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Satyajit Ray

Charulata: His Allegorical Women

Kaveree Bamzai

When the woman made a radical choice, Ray was uncomfortable. He was more comfortable showing women taking a stand against institutional orthodoxy

The Mind of Bengal

It is easy to see why Ray’s films were classed as arthouse in the West. In Calcutta, they were screened in cinemas which showed regular Bengali films, whose audiences in the 1950s and 1960s didn’t watch much Hindi cinema

The Inner Eye

Ray obsessed about the tiniest detail. A sceptic of the time had grudgingly admitted: ‘How did a city boy know that when a frog dies, it floats on its back?’

A Humanist Behind the Camera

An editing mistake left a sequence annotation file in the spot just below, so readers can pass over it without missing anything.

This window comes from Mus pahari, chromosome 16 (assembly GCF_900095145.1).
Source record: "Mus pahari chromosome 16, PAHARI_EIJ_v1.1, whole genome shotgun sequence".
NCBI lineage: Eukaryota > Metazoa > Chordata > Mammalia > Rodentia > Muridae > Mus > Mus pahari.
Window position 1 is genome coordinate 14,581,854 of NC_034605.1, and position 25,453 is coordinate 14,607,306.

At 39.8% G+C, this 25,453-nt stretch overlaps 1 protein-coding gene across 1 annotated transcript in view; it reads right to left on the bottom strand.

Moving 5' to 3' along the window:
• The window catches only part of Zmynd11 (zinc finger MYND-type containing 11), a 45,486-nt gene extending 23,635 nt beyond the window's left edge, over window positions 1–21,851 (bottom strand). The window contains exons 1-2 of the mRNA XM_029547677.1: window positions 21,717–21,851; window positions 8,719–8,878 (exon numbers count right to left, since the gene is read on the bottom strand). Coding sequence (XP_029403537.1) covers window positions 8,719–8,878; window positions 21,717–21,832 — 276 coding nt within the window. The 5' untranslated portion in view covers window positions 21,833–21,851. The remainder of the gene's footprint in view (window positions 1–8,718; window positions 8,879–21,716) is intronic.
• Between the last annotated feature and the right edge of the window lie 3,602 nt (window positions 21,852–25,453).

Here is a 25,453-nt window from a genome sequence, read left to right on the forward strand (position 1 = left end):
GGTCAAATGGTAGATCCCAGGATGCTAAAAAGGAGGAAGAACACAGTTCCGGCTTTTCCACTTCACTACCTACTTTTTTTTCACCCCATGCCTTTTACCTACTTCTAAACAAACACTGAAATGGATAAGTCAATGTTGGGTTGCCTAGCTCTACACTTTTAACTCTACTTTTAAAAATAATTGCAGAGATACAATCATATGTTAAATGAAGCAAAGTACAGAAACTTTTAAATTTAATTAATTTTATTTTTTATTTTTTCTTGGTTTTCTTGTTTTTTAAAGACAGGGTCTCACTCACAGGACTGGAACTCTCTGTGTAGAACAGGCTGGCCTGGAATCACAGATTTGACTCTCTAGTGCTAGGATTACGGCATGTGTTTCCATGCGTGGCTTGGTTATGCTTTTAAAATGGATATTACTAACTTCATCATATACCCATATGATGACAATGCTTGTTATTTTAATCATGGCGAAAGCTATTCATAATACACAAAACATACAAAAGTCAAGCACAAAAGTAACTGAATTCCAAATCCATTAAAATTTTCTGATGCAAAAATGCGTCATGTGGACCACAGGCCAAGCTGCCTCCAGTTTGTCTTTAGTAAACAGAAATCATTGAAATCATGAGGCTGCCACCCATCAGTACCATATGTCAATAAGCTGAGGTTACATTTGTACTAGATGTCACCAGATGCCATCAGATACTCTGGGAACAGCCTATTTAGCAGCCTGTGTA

Ray chose his stories with the dexterity of a jeweller picking his diamonds. And he was far from naïve on politics

From Genius to Divinity

Satyajit Ray never touched alcohol, and listened to a sonata by Beethoven on his turntable gramophone at breakfast. What else could possibly be required for the biodata of a Calcutta god?

He Kept You at Arm’s Length

But you could always trust Satyajit Ray to say what he meant. His opinions were sharp, to the point

Ray, Forever

Ray is forever because he validated higher culture

Soumitra Chatterjee (1935-2020): Rays of Light

Satyajit Ray and Soumitra Chatterjee showed what it is to be a man in modern India

Soumitra Chatterjee (1935-2020): A Global Humanist

From his debut as an adult Apu, Soumitra Chatterjee taught generations of Bengalis, especially the men, how to be at home in the world

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